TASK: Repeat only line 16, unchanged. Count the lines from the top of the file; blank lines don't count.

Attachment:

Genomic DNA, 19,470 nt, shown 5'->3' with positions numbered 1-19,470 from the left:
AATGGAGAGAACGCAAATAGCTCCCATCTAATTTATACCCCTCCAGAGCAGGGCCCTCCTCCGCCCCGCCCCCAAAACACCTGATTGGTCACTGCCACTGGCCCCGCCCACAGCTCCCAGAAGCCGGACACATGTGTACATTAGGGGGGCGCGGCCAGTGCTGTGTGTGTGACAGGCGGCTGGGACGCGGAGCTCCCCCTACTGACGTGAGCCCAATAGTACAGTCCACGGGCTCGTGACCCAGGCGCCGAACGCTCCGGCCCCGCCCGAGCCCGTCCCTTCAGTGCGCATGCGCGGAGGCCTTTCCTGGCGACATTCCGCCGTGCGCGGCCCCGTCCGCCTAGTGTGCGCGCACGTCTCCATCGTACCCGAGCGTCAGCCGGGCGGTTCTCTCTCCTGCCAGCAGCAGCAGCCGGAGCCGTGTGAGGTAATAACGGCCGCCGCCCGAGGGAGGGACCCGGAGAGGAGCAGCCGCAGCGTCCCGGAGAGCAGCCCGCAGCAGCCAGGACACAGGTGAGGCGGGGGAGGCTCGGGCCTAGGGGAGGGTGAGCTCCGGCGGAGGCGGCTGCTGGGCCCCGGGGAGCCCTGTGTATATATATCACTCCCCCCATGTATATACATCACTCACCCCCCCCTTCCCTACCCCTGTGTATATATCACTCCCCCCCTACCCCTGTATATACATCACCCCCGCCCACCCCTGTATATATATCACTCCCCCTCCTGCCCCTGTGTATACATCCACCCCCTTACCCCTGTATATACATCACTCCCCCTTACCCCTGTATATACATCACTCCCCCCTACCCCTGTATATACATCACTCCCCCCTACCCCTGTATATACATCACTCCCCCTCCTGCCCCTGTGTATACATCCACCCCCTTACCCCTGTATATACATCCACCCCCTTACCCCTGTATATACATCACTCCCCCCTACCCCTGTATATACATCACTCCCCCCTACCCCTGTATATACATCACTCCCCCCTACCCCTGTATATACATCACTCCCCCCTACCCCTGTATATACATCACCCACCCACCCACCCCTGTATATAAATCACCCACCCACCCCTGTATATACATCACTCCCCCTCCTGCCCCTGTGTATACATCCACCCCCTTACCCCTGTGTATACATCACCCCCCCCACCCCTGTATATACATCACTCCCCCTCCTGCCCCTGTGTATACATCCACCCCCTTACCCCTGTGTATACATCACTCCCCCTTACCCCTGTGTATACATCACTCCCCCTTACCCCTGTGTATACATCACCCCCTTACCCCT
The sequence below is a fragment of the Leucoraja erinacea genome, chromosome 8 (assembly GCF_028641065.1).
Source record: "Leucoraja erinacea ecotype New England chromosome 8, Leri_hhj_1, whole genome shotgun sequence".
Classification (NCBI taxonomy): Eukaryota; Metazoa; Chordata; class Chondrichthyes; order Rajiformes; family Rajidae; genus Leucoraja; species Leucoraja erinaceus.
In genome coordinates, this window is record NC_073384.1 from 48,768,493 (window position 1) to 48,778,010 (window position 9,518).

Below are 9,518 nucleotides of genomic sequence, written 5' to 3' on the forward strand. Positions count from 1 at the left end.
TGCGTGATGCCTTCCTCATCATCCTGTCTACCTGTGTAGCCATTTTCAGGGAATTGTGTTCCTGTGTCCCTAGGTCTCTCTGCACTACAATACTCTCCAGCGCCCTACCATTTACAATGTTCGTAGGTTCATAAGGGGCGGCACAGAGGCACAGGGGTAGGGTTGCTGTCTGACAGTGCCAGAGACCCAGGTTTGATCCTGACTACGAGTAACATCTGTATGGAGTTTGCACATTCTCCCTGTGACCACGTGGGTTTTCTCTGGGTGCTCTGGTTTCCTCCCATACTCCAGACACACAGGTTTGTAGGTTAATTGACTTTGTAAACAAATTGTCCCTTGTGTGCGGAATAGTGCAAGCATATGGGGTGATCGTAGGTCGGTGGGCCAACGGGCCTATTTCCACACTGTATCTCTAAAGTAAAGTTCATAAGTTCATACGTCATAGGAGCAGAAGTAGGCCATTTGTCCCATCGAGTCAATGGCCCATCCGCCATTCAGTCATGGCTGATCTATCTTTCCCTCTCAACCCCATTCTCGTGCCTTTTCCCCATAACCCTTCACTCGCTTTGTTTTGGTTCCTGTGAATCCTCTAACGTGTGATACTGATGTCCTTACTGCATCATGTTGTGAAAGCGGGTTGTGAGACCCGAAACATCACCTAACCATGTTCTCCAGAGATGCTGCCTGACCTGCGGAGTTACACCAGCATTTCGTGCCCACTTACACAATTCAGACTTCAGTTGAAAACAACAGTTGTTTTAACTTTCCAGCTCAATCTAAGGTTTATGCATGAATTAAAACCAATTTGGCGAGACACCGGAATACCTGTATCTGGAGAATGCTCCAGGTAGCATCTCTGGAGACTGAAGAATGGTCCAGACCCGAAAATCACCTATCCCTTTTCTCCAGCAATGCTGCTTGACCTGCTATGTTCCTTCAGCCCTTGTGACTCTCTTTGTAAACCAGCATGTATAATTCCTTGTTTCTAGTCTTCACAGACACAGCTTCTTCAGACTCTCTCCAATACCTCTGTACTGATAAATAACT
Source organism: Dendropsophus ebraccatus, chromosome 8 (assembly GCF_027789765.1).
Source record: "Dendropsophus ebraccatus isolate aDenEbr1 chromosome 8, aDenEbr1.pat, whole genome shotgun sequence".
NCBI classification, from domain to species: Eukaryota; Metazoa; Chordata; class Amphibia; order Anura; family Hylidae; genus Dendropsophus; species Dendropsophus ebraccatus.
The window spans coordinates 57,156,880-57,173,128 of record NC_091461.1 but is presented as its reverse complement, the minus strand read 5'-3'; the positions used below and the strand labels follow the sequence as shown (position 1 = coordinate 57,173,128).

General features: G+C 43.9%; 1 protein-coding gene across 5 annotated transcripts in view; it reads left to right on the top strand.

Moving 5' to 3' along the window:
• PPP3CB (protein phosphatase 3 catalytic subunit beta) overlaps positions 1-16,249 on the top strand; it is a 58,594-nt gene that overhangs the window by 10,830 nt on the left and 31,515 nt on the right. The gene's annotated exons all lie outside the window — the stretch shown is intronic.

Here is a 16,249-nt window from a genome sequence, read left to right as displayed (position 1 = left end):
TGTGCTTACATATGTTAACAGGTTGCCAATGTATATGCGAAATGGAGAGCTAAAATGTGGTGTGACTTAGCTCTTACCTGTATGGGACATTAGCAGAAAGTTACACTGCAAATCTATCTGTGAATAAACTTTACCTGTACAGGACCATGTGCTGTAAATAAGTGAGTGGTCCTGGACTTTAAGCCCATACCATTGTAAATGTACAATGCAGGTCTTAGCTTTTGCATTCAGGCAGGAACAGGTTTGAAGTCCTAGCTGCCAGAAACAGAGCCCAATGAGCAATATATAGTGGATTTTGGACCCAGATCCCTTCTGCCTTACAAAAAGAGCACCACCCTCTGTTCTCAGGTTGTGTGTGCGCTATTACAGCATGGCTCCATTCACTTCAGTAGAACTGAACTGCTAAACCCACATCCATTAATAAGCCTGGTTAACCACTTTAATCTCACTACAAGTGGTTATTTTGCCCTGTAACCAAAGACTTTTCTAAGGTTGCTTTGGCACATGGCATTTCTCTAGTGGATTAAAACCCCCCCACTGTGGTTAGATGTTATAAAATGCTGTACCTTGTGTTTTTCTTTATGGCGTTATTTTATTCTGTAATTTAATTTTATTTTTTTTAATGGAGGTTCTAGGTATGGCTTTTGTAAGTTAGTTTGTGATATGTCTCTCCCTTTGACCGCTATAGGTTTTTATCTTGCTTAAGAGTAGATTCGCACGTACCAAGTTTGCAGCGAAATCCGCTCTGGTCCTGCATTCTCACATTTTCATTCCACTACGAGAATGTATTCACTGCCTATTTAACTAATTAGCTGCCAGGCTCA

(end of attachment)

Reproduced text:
Here is a 16,249-nt window from a genome sequence, read left to right as displayed (position 1 = left end):